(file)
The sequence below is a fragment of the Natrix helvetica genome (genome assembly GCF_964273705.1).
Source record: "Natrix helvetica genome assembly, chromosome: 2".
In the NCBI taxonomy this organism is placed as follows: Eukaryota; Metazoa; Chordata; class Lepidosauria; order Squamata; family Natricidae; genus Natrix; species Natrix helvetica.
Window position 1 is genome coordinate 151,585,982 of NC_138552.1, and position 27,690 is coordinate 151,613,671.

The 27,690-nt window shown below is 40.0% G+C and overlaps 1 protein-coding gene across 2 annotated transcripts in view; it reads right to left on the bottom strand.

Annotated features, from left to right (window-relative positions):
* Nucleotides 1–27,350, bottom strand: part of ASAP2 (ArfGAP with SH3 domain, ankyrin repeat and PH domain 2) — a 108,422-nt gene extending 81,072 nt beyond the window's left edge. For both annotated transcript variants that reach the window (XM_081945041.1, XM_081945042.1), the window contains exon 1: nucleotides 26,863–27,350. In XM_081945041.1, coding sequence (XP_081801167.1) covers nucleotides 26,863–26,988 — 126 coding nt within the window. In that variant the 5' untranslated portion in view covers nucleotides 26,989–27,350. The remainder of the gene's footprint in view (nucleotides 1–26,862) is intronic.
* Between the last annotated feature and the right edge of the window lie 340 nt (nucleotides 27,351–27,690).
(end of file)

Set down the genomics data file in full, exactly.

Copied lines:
The sequence below is a fragment of the Natrix helvetica genome (genome assembly GCF_964273705.1).
Source record: "Natrix helvetica genome assembly, chromosome: 2".
In the NCBI taxonomy this organism is placed as follows: Eukaryota; Metazoa; Chordata; class Lepidosauria; order Squamata; family Natricidae; genus Natrix; species Natrix helvetica.
Window position 1 is genome coordinate 151,585,982 of NC_138552.1, and position 27,690 is coordinate 151,613,671.

The 27,690-nt window shown below is 40.0% G+C and overlaps 1 protein-coding gene across 2 annotated transcripts in view; it reads right to left on the bottom strand.

Annotated features, from left to right (window-relative positions):
* Nucleotides 1–27,350, bottom strand: part of ASAP2 (ArfGAP with SH3 domain, ankyrin repeat and PH domain 2) — a 108,422-nt gene extending 81,072 nt beyond the window's left edge. For both annotated transcript variants that reach the window (XM_081945041.1, XM_081945042.1), the window contains exon 1: nucleotides 26,863–27,350. In XM_081945041.1, coding sequence (XP_081801167.1) covers nucleotides 26,863–26,988 — 126 coding nt within the window. In that variant the 5' untranslated portion in view covers nucleotides 26,989–27,350. The remainder of the gene's footprint in view (nucleotides 1–26,862) is intronic.
* Between the last annotated feature and the right edge of the window lie 340 nt (nucleotides 27,351–27,690).